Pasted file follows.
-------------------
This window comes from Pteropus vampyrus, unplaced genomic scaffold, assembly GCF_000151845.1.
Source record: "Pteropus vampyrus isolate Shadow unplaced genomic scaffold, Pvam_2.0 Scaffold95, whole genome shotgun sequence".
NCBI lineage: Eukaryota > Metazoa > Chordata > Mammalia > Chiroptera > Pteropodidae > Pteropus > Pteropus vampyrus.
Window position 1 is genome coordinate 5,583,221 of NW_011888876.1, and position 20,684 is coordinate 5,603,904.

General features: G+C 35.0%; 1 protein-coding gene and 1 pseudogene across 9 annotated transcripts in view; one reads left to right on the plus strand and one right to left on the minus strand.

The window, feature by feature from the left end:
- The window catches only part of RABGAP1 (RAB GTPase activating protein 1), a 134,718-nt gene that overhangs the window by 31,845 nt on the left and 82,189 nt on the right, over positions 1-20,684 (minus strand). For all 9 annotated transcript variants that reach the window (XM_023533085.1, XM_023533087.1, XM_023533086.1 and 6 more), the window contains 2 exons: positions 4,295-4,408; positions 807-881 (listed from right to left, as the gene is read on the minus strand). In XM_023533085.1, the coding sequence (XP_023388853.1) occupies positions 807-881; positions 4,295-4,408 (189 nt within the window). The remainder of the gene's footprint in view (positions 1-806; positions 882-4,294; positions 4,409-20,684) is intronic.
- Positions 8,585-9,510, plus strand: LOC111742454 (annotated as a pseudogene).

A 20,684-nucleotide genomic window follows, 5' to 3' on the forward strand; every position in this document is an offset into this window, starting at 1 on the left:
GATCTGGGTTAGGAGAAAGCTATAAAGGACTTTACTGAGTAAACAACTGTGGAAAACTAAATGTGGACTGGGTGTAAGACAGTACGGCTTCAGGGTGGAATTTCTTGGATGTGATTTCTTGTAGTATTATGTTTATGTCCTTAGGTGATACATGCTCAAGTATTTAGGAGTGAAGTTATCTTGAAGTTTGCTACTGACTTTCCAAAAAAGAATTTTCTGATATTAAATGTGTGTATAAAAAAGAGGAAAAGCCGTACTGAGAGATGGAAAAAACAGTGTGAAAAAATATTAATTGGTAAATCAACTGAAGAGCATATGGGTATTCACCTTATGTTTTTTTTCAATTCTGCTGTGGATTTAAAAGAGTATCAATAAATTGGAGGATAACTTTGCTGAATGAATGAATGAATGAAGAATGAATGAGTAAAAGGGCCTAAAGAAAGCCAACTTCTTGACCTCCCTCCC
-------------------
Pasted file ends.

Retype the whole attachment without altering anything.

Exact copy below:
This window comes from Pteropus vampyrus, unplaced genomic scaffold, assembly GCF_000151845.1.
Source record: "Pteropus vampyrus isolate Shadow unplaced genomic scaffold, Pvam_2.0 Scaffold95, whole genome shotgun sequence".
NCBI lineage: Eukaryota > Metazoa > Chordata > Mammalia > Chiroptera > Pteropodidae > Pteropus > Pteropus vampyrus.
Window position 1 is genome coordinate 5,583,221 of NW_011888876.1, and position 20,684 is coordinate 5,603,904.

General features: G+C 35.0%; 1 protein-coding gene and 1 pseudogene across 9 annotated transcripts in view; one reads left to right on the plus strand and one right to left on the minus strand.

The window, feature by feature from the left end:
- The window catches only part of RABGAP1 (RAB GTPase activating protein 1), a 134,718-nt gene that overhangs the window by 31,845 nt on the left and 82,189 nt on the right, over positions 1-20,684 (minus strand). For all 9 annotated transcript variants that reach the window (XM_023533085.1, XM_023533087.1, XM_023533086.1 and 6 more), the window contains 2 exons: positions 4,295-4,408; positions 807-881 (listed from right to left, as the gene is read on the minus strand). In XM_023533085.1, the coding sequence (XP_023388853.1) occupies positions 807-881; positions 4,295-4,408 (189 nt within the window). The remainder of the gene's footprint in view (positions 1-806; positions 882-4,294; positions 4,409-20,684) is intronic.
- Positions 8,585-9,510, plus strand: LOC111742454 (annotated as a pseudogene).

A 20,684-nucleotide genomic window follows, 5' to 3' on the forward strand; every position in this document is an offset into this window, starting at 1 on the left:
GATCTGGGTTAGGAGAAAGCTATAAAGGACTTTACTGAGTAAACAACTGTGGAAAACTAAATGTGGACTGGGTGTAAGACAGTACGGCTTCAGGGTGGAATTTCTTGGATGTGATTTCTTGTAGTATTATGTTTATGTCCTTAGGTGATACATGCTCAAGTATTTAGGAGTGAAGTTATCTTGAAGTTTGCTACTGACTTTCCAAAAAAGAATTTTCTGATATTAAATGTGTGTATAAAAAAGAGGAAAAGCCGTACTGAGAGATGGAAAAAACAGTGTGAAAAAATATTAATTGGTAAATCAACTGAAGAGCATATGGGTATTCACCTTATGTTTTTTTTCAATTCTGCTGTGGATTTAAAAGAGTATCAATAAATTGGAGGATAACTTTGCTGAATGAATGAATGAATGAAGAATGAATGAGTAAAAGGGCCTAAAGAAAGCCAACTTCTTGACCTCCCTCCC